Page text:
Amazonians in Miniature

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With the highly anticipated release of the summer super hero smash starring everyone’s favorite Amazonian Princess, Wonder Woman, here at The Wet Spot, we are thinking more about our favorite Amazonian fish. Wonder Woman and her clan of super-powered goddesses exemplify the archetype of being larger than average, however, not everything that hails from this biodiverse region shares their grand stature. Like Wonder Woman, today we’ll focus our efforts on the little guys. Some of our favorites include Teleocichla proselyteus, Corydoras hastatus, and Mikrogeophagus ramirezi.  

Native to a wide collection of several flowing river basins that make up the greater Amazon River basin is a unique genus of cichlid known as Teleocichla. The latin name translates roughly to “perfect wrasse”, in which this group of fish are the smallest cichlids in South America. Reaching a maximum of 3.5 inches in length, “teleocichlids” have elongated bodies with short fins and pointed faces, and are generally quite beautiful and bright in coloration. Due to their proclivity of inhabiting flowing waters, they are susceptible to extinction caused by dams, and are thus rare and unique in the aquarist hobby. T. proselyteus is one of the 9 describes species in this genus that is found predominantly in Tapajos River of Brazil. Reaching just over 2 inches in length, these cichlids are light in color with black spotting and banding down their narrow bodies with shimmering-scaled fins. These fish live up to 5 years, and can be kept in a 1:1 male:female ratio in tanks with low light, a slight current, high clarity, and sandy substrate. In the wild, these cichlids are carnivorous and can be fed high quality meaty pellets supplemented with live and frozen fare. Optimal water conditions include temperatures between 80 and 91°F, pH of 5.5 to 7.0, and hardness between 21 and 42 ppm.

Found swimming the bottoms of backwater habitats, floodplain lakes, and smaller tributaries with muddy-clay substrate all over the amazon main channel in Brazil is C. hastatus. Also known as “Tail-spot Pygmy Cories”, these fish reach just over an inch in length, and exhibit silver bodies with black and white patterning at the base of their caudal fins, as well as whisker-like barbels around their mouths. Since they live in such a wide distribution of Amazonian regions, rising and falling of water levels has caused distinct habitats to form splitting populations that eventually led to several sympatric species. Unique to C. hastatus is their ability to consume zooplankton, though they follow  foraging practices of their genus and munch any aquatic invertebrates from the bottom substrate as well. In captivity, they happily eat high quality sinking pellets supplemented with occasional live and frozen treats like bloodworm or daphnia. As bottom feeders, optimal tank substrate is fine sand, though rounded gravel works so long as it is kept squeaky clean at all times. These Cories also require low light and several hiding spots to retreat to, though the types are left to the preferences of the aquarist. Some examples include driftwood, branches, tangles, caves, floating vegetation and leaf litter. Peaceful and gregarious, these fish are ideal as the benthic inhabitants of mixed-species tanks, though they should be kept in conspecific groups of 6 or more. So long as their is no competition within their foraging domain, and they are not kept in tanks with larger aggressive species, Tail-spot Pygmy Cories do well in just about any community. These Cories thrive in waters with temperatures of 68 to 79°F, with pH between 6.0 and 7.5, and hardness of 36 to 216 ppm.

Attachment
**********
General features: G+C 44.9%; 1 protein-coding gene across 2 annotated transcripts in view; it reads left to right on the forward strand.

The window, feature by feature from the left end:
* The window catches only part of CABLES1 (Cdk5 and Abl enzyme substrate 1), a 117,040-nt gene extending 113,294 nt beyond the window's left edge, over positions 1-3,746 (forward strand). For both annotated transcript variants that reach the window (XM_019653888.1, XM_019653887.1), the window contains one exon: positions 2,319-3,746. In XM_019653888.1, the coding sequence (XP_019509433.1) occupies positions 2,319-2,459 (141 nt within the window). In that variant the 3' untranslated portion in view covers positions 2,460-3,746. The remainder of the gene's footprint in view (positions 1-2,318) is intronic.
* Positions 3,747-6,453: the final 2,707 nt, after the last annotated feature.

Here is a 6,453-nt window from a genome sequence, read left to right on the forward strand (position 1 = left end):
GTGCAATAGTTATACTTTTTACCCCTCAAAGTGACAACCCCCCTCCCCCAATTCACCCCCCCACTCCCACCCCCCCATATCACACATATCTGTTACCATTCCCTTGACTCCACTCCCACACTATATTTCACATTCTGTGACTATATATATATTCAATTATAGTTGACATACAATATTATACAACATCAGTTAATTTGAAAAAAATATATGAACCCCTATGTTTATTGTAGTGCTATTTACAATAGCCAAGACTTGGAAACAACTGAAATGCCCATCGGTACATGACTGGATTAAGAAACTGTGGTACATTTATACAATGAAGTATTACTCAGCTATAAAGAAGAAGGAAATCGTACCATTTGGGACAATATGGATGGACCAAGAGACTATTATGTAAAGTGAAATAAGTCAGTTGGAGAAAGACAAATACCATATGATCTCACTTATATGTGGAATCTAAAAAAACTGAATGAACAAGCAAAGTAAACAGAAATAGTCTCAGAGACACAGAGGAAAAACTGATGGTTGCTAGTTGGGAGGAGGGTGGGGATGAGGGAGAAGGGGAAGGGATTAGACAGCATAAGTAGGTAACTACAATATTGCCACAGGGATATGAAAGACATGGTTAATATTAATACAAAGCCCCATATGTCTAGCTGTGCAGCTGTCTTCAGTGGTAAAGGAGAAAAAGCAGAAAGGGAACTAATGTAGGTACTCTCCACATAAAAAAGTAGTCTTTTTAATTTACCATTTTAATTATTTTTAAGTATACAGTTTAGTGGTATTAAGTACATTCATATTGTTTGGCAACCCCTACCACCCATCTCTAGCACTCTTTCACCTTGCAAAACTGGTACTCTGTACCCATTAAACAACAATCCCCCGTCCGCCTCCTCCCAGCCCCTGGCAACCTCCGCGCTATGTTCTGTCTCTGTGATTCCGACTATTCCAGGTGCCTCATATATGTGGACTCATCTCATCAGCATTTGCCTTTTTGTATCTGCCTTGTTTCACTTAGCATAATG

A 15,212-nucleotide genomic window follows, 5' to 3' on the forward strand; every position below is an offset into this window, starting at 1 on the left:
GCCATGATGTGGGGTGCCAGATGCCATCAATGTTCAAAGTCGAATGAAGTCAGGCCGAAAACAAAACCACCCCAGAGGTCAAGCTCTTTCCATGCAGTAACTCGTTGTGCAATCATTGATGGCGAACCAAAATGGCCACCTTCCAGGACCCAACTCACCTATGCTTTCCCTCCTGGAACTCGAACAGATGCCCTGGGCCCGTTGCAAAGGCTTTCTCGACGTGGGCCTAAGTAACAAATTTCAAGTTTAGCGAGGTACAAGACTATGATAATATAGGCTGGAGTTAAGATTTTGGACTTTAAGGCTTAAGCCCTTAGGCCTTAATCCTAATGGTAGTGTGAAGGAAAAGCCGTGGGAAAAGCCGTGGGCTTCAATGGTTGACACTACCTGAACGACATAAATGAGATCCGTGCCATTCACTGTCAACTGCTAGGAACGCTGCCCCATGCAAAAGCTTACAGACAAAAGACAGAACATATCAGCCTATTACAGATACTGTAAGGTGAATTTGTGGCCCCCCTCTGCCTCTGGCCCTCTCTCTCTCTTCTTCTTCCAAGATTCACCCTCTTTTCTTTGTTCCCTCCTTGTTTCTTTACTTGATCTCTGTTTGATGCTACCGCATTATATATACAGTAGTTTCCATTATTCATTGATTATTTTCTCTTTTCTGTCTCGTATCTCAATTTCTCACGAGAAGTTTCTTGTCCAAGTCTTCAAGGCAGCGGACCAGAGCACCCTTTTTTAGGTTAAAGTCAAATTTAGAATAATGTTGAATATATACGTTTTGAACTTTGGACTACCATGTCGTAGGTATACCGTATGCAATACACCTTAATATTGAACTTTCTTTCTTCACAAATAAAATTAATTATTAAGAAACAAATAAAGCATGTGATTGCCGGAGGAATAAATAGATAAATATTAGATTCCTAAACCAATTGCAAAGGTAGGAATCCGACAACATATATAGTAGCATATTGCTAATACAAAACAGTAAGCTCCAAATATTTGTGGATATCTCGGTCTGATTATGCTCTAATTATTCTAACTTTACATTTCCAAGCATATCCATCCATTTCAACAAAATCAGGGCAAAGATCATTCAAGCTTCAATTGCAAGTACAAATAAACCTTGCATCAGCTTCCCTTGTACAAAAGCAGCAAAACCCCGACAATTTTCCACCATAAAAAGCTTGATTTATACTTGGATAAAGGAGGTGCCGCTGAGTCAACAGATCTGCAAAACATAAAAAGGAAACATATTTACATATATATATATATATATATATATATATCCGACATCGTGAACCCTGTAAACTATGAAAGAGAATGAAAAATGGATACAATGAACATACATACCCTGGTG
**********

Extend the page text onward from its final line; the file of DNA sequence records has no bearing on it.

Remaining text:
Small, but in no way less royal, The Wet Spot is proud host to a group of wild Colombian M. ramirezi. Found predominantly in the Rio Orinoco, but also in a distant Amazon tributary Rio Purus. Inhabiting extremely biodiverse settings of flooded grasslands, plains, and forests with low light, dense vegetation, soft sandy substrate, driftwood, branch, and root tangles, and dried leaf litter. They do best and show their incredibly vibrant coloration in tank setups close to their wild habitats. Reaching about 1.5 inches in length at maturity, these small geos have beautiful color patterning of blue, pink, yellow, orange, and dark black with spotted turquoise shimmering scales, and red eyes. Like their larger geophagus counterparts, these fish gulp sandy substrate and sift out the tasty bits through their gill slits. These beauties live in biodiverse settings in nature with many other fish species, however, in captivity they are best kept alone due to their requirement of pristine water conditions and a lack of aggression that makes them poor competitors. Generally peaceful, though territorial when breeding, these geos are best kept in pairs or female biased trios, though juveniles do well in gregarious settings. Carnivorous by nature, they should be fed regular meals of live and frozen fare like bloodworm, artemia, and daphnia, with high quality sinking pellets, or gelatin bound prepared foods containing shellfish, fresh fruit, or vegetables. These fish fare best in waters with temperatures between 71 and 86°F, pH of 4.0 to 7.0, and hardness of 18 to 179 ppm.

Great things come in small packages, and is up to us giants to treat them magnanimously.